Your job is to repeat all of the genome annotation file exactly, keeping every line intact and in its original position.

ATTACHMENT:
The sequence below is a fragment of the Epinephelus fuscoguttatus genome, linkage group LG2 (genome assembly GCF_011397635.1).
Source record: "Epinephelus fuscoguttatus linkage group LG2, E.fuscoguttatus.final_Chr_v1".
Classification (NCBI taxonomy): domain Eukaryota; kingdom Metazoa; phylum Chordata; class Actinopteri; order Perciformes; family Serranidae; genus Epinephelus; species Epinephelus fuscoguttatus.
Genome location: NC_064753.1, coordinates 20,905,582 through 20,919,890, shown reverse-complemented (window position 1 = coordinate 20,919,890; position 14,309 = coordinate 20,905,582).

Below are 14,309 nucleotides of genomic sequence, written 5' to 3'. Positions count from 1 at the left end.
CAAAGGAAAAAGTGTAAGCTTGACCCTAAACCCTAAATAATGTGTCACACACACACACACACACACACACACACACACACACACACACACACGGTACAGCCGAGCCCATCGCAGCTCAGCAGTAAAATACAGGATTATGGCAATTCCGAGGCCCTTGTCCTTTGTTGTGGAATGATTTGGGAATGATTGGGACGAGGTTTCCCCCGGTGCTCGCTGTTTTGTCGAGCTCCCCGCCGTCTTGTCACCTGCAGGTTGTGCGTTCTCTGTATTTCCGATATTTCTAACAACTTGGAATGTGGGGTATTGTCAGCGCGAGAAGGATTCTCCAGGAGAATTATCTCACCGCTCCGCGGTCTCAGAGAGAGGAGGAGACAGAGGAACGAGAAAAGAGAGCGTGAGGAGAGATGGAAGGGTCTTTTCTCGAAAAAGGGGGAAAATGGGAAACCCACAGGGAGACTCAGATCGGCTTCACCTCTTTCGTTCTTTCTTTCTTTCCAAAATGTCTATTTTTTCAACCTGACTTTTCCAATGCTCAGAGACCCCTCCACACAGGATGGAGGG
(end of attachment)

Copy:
The sequence below is a fragment of the Epinephelus fuscoguttatus genome, linkage group LG2 (genome assembly GCF_011397635.1).
Source record: "Epinephelus fuscoguttatus linkage group LG2, E.fuscoguttatus.final_Chr_v1".
Classification (NCBI taxonomy): domain Eukaryota; kingdom Metazoa; phylum Chordata; class Actinopteri; order Perciformes; family Serranidae; genus Epinephelus; species Epinephelus fuscoguttatus.
Genome location: NC_064753.1, coordinates 20,905,582 through 20,919,890, shown reverse-complemented (window position 1 = coordinate 20,919,890; position 14,309 = coordinate 20,905,582).

Below are 14,309 nucleotides of genomic sequence, written 5' to 3'. Positions count from 1 at the left end.
CAAAGGAAAAAGTGTAAGCTTGACCCTAAACCCTAAATAATGTGTCACACACACACACACACACACACACACACACACACACACACACACACGGTACAGCCGAGCCCATCGCAGCTCAGCAGTAAAATACAGGATTATGGCAATTCCGAGGCCCTTGTCCTTTGTTGTGGAATGATTTGGGAATGATTGGGACGAGGTTTCCCCCGGTGCTCGCTGTTTTGTCGAGCTCCCCGCCGTCTTGTCACCTGCAGGTTGTGCGTTCTCTGTATTTCCGATATTTCTAACAACTTGGAATGTGGGGTATTGTCAGCGCGAGAAGGATTCTCCAGGAGAATTATCTCACCGCTCCGCGGTCTCAGAGAGAGGAGGAGACAGAGGAACGAGAAAAGAGAGCGTGAGGAGAGATGGAAGGGTCTTTTCTCGAAAAAGGGGGAAAATGGGAAACCCACAGGGAGACTCAGATCGGCTTCACCTCTTTCGTTCTTTCTTTCTTTCCAAAATGTCTATTTTTTCAACCTGACTTTTCCAATGCTCAGAGACCCCTCCACACAGGATGGAGGG